Language evolves, so oldsters like me should get just used to it, right? Well, langauge was evolving long before “text” was a verb, and that’s exactly the reason why the English of Dickens and Shakespeare and Chaucer looks so different from our ordinary speech.
I still use a pay-as-you-go dumb phone, and have to pay per message, so I use periods to pack multiple thoughts into each text. I use some abbreviations, for the same reason, but only to make a too-long message fit.
According to Klin and her fellow researchers… the text message period has taken on a life of its own. It is no longer just the correct way to end a sentence. It’s an act of psychological warfare against your friends. In follow-up research that hasn’t yet been published, they saw signs that exclamation points — once a rather uncouth punctuation mark — may make your messages seem more sincere than no punctuation at all.
“Texting is lacking many of the social cues used in actual face-to-face conversations. When speaking, people easily convey social and emotional information with eye gaze, facial expressions, tone of voice, pauses, and so on,” Klin said in a statement. “People obviously can’t use these mechanisms when they are texting. Thus, it makes sense that texters rely on what they have available to them – emoticons, deliberate misspellings that mimic speech sounds and, according to our data, punctuation.”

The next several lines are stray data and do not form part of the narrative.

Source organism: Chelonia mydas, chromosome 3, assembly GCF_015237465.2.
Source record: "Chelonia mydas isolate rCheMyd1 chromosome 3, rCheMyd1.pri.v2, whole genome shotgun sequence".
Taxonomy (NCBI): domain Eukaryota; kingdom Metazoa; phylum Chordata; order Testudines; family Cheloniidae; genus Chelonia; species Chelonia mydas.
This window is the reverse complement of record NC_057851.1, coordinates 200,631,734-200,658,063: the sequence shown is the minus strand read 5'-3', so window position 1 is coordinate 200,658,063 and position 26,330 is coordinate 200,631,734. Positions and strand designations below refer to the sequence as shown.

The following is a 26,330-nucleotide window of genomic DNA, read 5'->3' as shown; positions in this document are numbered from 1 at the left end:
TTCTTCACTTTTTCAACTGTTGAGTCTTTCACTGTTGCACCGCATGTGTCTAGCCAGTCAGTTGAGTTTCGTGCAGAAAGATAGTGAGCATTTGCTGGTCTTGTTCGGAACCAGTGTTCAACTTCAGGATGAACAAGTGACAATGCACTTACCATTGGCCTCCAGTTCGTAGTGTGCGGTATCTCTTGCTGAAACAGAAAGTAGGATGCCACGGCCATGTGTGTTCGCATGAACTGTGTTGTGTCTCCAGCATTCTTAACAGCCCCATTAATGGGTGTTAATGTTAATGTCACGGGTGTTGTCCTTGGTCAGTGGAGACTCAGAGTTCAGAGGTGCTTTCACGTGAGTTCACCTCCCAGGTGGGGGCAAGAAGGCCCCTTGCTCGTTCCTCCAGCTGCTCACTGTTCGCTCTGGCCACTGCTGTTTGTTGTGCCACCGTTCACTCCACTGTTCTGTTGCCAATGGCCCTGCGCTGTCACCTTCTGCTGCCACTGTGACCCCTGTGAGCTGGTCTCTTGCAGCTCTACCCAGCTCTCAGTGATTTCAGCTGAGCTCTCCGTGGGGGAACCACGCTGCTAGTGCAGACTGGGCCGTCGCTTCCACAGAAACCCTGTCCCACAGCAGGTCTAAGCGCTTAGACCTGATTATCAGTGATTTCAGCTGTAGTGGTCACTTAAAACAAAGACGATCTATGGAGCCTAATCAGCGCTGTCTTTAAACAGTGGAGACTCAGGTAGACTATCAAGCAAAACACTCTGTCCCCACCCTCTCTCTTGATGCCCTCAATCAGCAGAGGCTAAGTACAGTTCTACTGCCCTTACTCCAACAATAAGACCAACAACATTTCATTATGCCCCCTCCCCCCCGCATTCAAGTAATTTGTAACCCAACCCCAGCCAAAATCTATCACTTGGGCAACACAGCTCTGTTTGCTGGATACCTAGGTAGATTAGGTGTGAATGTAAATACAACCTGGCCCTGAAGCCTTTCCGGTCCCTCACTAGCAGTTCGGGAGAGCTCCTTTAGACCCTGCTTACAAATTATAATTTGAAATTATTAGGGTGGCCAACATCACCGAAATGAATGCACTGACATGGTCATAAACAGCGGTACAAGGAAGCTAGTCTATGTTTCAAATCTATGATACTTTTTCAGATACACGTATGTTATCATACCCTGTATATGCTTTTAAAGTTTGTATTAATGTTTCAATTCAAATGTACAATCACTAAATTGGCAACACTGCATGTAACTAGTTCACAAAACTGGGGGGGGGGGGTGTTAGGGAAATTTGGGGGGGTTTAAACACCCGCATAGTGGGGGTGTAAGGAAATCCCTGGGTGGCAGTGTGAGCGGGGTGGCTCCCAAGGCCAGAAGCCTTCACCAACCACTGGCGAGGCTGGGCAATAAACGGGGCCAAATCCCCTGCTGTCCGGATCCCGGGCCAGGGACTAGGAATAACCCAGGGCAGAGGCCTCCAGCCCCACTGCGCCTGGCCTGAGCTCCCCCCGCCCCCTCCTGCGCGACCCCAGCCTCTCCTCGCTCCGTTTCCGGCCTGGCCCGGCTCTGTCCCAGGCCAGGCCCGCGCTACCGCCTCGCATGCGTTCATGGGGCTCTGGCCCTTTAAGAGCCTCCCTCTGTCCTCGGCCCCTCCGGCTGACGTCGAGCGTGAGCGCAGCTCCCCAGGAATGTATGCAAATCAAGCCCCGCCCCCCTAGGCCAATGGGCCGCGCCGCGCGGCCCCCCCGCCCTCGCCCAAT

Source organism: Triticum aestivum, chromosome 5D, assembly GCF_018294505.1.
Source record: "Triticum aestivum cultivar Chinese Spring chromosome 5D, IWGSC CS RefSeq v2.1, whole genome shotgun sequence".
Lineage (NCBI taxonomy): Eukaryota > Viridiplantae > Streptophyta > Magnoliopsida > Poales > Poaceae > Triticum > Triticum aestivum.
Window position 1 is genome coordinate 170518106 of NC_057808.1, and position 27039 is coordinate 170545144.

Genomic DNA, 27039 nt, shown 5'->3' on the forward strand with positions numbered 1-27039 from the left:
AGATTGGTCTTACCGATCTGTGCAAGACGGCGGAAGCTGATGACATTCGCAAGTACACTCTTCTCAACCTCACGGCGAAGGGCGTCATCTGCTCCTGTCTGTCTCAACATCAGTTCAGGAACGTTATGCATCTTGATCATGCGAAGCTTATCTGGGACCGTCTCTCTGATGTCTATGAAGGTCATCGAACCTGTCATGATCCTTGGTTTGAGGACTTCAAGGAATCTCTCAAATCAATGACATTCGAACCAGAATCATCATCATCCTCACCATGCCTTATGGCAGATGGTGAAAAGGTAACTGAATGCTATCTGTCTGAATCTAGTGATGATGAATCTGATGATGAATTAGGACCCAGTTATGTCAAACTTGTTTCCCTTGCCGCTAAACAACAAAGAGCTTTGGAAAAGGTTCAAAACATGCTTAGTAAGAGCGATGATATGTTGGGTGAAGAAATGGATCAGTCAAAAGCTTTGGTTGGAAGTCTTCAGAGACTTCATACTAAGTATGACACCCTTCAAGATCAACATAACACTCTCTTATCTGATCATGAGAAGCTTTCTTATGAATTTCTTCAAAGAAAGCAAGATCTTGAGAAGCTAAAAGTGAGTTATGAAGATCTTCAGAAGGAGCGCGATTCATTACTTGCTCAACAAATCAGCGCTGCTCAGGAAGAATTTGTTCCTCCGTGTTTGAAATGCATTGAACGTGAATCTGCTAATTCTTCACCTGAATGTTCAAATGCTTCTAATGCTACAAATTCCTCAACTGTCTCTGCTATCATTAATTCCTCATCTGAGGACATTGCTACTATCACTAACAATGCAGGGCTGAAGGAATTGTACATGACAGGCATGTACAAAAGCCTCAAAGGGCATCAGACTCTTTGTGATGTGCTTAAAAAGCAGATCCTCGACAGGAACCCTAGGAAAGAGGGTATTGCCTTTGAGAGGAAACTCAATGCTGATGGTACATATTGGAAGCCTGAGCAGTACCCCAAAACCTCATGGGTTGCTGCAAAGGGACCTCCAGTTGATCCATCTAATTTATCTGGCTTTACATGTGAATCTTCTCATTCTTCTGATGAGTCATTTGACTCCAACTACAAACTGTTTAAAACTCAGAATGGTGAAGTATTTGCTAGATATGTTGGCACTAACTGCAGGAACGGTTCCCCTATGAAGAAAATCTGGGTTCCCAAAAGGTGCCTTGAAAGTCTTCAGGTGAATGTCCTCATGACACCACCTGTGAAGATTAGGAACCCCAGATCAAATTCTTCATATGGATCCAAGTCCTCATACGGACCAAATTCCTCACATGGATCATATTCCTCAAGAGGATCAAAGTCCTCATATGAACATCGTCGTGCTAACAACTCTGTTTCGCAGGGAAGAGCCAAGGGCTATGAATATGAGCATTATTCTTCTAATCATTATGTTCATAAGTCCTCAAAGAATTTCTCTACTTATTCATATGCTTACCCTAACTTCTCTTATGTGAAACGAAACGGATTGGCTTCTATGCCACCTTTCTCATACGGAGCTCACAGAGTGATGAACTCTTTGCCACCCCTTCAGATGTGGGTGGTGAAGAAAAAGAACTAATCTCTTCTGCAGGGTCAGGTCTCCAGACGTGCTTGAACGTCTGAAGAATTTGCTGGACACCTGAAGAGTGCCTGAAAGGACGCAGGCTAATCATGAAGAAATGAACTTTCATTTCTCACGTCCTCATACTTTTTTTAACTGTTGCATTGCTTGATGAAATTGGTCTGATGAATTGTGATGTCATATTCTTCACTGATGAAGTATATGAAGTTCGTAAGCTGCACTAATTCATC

It’s no surprise that language is evolving in weird and potentially scary ways, because language has always done that. Just chalk this one up to human ingenuity — even when we can’t talk face to face, we’ll always find ways to be jerks to one another. —Chicago Tribune